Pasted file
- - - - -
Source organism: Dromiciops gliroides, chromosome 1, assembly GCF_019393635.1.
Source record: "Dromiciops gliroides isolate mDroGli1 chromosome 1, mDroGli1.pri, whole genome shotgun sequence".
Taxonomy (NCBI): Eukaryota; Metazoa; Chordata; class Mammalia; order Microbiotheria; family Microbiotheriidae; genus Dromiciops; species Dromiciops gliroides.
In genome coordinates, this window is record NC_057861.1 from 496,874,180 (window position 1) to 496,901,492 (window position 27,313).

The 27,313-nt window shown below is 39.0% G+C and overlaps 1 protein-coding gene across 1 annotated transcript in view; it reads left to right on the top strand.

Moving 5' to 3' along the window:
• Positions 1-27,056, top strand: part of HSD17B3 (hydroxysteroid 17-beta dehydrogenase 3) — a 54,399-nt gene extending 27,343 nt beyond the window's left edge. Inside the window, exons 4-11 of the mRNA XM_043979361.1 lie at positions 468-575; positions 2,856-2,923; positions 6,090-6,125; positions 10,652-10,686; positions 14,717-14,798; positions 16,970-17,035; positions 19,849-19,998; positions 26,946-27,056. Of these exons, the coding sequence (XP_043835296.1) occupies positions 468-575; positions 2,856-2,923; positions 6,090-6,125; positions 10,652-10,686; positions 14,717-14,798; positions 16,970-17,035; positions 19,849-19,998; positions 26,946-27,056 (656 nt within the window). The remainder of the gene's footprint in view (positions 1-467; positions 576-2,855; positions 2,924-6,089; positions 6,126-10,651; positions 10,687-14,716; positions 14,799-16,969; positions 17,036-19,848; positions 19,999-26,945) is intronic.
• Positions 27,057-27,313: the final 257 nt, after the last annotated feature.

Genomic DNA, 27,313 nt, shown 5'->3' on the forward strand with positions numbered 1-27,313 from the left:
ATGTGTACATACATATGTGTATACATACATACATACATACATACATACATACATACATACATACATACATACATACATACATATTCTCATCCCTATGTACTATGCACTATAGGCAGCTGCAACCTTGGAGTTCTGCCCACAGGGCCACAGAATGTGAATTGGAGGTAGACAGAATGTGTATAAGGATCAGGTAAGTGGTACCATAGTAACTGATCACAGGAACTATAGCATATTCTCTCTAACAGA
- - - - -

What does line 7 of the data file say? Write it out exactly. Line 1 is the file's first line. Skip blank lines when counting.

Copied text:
• Positions 1-27,056, top strand: part of HSD17B3 (hydroxysteroid 17-beta dehydrogenase 3) — a 54,399-nt gene extending 27,343 nt beyond the window's left edge. Inside the window, exons 4-11 of the mRNA XM_043979361.1 lie at positions 468-575; positions 2,856-2,923; positions 6,090-6,125; positions 10,652-10,686; positions 14,717-14,798; positions 16,970-17,035; positions 19,849-19,998; positions 26,946-27,056. Of these exons, the coding sequence (XP_043835296.1) occupies positions 468-575; positions 2,856-2,923; positions 6,090-6,125; positions 10,652-10,686; positions 14,717-14,798; positions 16,970-17,035; positions 19,849-19,998; positions 26,946-27,056 (656 nt within the window). The remainder of the gene's footprint in view (positions 1-467; positions 576-2,855; positions 2,924-6,089; positions 6,126-10,651; positions 10,687-14,716; positions 14,799-16,969; positions 17,036-19,848; positions 19,999-26,945) is intronic.